Physical education (PE) aims to improve the physical health of students. However, some injured students believe that certain aspects of PE can worsen existing injuries or even cause them.
Elliana Sabahi, a dancer and freshman at PE I, says dancing caused her knee problems, but running puts more pressure on her knee.
“I did independent physical education during all of my college years, so this is the first time I actually do physical education, and that’s kind of how I found out that running really hurt my knees, ”Sabahi said.
Sabani thinks that running is a good physical activity because it can help people in many ways, but she thinks it is not beneficial for her due to her injury.
Unlike the cause of Sabahi’s injury, running caused freshman and swimmer Ava Farrell with knee joint problems. She received a doctor’s note, which exempts a student from participating in activities that could make the injury worse. Although she no longer runs, Farrell said the injury affected her life as a swimmer.
“It made it harder to kick in swim training and push off the wall, which makes me slower,” said Farrell.
However, Carlmont’s physical education program isn’t just about running for students. Farrell explained that his class participates in different activities each week.
“Some days are different. Monday we do weight training in the weight room, Tuesday and Wednesday we do golf, then Friday we do yoga, ”Farrell said.
In addition to having different activities in PE I, the PE program at Carlmont also offers second year students the choice of taking bodybuilding, dance or PE II classes for their graduation conditions.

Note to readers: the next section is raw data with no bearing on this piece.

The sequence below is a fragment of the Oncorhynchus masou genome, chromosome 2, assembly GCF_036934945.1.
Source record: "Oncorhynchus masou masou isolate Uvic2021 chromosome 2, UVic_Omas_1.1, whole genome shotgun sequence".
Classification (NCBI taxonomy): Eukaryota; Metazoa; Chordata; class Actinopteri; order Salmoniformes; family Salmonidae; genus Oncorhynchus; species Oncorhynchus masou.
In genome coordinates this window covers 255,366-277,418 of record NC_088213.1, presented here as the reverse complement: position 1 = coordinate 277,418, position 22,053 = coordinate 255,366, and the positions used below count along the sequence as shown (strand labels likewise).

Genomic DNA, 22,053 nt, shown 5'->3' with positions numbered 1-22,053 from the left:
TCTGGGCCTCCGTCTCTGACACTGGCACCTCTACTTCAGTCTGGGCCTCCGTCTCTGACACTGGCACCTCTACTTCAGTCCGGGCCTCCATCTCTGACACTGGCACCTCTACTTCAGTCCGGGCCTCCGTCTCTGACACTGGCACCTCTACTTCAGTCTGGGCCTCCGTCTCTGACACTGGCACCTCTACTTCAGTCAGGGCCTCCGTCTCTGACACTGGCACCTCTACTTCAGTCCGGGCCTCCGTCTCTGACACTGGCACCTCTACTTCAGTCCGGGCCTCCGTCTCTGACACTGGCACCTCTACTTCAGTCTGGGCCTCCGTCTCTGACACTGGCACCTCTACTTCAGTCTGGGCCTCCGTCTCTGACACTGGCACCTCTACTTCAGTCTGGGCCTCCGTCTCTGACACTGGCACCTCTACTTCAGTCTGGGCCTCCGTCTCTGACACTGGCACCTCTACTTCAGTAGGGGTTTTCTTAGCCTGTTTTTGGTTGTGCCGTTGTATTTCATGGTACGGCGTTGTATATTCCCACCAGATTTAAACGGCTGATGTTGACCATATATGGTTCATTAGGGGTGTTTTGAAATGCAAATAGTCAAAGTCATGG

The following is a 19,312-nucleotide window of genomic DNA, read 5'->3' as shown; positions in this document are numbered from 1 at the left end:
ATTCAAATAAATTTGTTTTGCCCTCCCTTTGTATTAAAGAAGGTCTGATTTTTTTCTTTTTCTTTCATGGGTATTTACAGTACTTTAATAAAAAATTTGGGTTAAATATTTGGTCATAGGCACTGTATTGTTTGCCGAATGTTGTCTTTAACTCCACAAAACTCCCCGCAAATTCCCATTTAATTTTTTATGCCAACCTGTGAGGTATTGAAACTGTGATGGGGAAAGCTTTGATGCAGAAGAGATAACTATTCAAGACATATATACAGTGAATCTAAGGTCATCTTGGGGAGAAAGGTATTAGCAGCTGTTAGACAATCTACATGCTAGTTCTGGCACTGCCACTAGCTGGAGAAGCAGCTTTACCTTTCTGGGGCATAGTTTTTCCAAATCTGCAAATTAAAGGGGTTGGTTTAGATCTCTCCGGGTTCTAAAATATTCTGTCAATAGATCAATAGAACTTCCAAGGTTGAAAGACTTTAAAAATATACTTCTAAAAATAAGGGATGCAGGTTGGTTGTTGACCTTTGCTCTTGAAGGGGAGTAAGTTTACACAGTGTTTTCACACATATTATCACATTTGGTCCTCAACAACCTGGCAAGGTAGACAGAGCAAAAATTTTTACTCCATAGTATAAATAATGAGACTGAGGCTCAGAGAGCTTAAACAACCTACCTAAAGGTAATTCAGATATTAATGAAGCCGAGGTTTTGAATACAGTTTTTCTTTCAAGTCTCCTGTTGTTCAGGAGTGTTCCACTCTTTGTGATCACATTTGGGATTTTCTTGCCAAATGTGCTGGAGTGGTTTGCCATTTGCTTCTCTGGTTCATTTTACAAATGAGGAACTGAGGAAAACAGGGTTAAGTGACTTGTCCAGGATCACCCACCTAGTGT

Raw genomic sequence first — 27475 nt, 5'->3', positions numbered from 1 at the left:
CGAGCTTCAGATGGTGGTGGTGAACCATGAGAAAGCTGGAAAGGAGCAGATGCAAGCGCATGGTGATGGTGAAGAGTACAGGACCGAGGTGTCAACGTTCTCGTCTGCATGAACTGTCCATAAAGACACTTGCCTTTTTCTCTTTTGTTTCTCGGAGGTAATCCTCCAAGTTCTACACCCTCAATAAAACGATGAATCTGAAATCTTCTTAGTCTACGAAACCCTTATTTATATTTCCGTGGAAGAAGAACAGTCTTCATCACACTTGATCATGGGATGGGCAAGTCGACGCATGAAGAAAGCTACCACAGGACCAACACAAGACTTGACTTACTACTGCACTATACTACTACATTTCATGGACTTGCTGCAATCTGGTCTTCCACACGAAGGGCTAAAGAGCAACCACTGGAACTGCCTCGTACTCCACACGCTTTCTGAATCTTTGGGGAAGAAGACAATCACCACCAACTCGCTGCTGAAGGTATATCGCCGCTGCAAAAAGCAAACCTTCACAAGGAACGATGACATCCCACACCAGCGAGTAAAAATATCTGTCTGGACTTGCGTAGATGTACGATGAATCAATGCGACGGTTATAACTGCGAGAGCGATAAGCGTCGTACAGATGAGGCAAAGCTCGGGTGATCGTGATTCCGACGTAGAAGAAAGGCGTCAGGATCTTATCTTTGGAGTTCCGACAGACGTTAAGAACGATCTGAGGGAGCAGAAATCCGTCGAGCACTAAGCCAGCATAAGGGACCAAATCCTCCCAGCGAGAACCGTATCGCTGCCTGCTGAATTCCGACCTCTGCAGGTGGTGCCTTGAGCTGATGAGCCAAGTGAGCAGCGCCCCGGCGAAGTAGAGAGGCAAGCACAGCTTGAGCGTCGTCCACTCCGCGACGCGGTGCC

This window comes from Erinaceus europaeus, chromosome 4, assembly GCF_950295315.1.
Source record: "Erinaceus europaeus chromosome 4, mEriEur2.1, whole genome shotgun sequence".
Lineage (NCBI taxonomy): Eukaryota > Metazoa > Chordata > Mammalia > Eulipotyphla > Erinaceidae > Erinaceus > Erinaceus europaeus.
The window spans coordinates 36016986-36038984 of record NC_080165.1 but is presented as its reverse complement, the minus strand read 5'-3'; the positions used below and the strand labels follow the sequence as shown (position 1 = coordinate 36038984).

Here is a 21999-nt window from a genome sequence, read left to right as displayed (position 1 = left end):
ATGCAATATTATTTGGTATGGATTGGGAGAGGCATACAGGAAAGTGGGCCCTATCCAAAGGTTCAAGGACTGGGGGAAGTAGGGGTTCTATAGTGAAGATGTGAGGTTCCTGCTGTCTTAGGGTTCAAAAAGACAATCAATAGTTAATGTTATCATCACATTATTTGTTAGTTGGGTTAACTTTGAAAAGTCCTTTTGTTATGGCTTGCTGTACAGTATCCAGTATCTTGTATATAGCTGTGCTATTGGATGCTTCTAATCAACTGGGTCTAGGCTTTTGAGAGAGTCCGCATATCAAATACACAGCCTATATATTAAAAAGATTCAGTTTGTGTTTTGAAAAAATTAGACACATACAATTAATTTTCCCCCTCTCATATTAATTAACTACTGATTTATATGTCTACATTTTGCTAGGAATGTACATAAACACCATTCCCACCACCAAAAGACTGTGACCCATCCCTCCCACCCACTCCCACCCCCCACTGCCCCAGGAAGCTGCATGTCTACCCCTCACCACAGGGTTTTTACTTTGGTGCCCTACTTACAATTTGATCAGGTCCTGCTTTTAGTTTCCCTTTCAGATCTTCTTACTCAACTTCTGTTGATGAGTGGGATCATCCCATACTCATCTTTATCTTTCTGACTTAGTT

Jack Hitchcock, a sophomore with rotator cuff tendonitis, is taking strength training classes in his final year of PE. Hitchcock says doing pull-ups at home and doing physical education online caused his injury.
“I got it online PE last year. I was doing the physical education class and I also worked out in my room. I did a lot of pull-ups and I think my form was bad, or I did too much, ”Hitchcock said.
Additionally, Hitchcock says weightlifting is different from previous PE classes he took because there is no running and you get to choose what you do. With more freedom over what students can work on, students have the flexibility to avoid activities that cause or worsen injuries.
Although efforts were made to contact the chairman of the physical education department, David Heck, and other physical education teachers in Carlmont regarding the rules for injured students, not all were available. Students and Carlmont PE Mission Statement demonstrates belief in the importance of physical well-being and safety.
“Know your body and know your limits and don’t do something that you know is going to hurt you,” Sabahi said.